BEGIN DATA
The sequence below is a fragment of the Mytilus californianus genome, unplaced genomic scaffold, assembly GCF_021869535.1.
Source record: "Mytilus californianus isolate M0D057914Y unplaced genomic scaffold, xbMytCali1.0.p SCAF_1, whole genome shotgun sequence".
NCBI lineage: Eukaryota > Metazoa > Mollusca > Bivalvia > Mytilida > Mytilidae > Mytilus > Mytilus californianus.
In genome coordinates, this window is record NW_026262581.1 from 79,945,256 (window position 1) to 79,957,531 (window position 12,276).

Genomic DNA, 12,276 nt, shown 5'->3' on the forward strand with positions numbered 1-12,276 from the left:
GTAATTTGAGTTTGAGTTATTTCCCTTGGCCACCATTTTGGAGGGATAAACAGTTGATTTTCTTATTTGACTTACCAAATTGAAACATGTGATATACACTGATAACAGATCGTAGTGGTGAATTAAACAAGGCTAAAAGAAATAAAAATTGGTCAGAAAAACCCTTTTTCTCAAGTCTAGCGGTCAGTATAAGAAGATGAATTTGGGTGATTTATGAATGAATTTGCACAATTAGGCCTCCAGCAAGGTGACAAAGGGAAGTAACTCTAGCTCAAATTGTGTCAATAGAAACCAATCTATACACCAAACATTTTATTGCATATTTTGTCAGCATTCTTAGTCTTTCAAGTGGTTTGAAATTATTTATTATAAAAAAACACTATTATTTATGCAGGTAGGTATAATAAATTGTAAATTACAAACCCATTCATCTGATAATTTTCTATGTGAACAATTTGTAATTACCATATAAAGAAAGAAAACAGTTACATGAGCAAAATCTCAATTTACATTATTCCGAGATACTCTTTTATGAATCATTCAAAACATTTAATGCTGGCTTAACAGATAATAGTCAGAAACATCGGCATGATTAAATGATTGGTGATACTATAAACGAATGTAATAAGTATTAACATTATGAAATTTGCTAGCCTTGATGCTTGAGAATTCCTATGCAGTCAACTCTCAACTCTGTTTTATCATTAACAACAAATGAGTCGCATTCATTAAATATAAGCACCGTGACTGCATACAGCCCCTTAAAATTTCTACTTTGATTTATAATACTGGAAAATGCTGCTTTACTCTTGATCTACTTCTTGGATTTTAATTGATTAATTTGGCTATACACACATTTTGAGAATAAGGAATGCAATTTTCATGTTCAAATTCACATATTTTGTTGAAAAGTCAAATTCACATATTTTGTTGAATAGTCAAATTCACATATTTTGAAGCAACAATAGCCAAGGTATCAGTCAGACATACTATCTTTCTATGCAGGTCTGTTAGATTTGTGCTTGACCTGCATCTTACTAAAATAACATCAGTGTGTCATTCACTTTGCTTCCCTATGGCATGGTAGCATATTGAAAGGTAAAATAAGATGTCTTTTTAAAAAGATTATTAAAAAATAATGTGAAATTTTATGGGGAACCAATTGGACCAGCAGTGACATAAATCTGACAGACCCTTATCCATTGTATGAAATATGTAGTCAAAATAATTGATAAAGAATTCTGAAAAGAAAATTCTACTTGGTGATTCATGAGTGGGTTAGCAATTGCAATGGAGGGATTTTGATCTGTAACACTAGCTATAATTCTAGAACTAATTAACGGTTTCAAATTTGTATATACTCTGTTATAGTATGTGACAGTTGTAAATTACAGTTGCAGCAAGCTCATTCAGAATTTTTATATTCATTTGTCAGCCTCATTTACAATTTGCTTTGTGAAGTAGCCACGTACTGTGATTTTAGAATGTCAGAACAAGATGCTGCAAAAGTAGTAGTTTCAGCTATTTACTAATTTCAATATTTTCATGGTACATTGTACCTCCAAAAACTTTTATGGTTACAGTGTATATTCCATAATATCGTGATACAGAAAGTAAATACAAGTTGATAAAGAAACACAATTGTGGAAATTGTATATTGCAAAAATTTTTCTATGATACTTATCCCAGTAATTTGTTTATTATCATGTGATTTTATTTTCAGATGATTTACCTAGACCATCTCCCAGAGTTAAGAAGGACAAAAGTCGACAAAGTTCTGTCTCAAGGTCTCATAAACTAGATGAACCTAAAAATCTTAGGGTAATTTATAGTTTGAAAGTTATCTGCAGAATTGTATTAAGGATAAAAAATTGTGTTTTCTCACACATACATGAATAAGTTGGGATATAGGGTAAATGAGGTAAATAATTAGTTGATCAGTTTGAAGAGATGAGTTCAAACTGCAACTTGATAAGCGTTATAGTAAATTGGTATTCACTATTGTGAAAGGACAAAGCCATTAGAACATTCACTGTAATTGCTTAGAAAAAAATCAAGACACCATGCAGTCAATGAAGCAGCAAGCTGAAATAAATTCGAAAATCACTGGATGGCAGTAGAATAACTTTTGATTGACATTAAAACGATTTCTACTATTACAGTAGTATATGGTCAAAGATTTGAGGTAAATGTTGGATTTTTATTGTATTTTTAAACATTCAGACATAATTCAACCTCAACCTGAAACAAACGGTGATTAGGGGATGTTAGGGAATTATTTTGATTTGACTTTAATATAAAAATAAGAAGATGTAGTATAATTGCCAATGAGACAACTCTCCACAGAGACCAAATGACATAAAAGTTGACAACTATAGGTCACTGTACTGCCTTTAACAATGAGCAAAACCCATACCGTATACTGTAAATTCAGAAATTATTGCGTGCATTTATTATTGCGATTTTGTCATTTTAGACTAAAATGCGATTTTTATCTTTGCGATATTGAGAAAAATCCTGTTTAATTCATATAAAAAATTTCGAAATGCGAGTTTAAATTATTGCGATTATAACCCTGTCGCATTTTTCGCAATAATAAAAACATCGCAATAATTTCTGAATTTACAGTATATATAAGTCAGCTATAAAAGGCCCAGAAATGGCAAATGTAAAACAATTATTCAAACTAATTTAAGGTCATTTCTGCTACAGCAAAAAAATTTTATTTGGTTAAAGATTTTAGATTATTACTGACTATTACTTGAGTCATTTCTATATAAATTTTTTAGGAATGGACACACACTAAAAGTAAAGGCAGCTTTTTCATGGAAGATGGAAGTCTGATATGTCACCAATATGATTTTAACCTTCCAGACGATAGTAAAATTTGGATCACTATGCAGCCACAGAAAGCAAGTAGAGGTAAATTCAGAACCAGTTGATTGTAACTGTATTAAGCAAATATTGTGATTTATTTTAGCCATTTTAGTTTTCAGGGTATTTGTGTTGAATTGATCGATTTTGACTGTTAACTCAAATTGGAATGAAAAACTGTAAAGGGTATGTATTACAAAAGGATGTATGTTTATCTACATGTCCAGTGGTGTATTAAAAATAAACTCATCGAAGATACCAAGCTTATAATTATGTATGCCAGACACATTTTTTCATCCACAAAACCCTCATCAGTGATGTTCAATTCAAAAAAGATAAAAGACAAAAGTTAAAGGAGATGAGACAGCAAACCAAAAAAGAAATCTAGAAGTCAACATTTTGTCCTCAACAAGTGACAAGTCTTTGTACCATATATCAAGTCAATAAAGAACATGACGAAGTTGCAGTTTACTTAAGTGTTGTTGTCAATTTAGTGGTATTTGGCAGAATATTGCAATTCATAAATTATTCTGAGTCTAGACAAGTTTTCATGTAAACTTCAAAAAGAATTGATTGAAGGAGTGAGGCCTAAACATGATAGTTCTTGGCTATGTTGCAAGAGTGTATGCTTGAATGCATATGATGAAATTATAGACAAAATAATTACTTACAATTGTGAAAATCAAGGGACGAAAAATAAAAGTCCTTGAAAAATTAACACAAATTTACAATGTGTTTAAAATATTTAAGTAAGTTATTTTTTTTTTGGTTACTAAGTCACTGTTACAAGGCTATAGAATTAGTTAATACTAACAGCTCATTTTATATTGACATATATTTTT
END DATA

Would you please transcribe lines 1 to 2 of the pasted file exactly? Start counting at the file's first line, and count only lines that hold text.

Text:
The sequence below is a fragment of the Mytilus californianus genome, unplaced genomic scaffold, assembly GCF_021869535.1.
Source record: "Mytilus californianus isolate M0D057914Y unplaced genomic scaffold, xbMytCali1.0.p SCAF_1, whole genome shotgun sequence".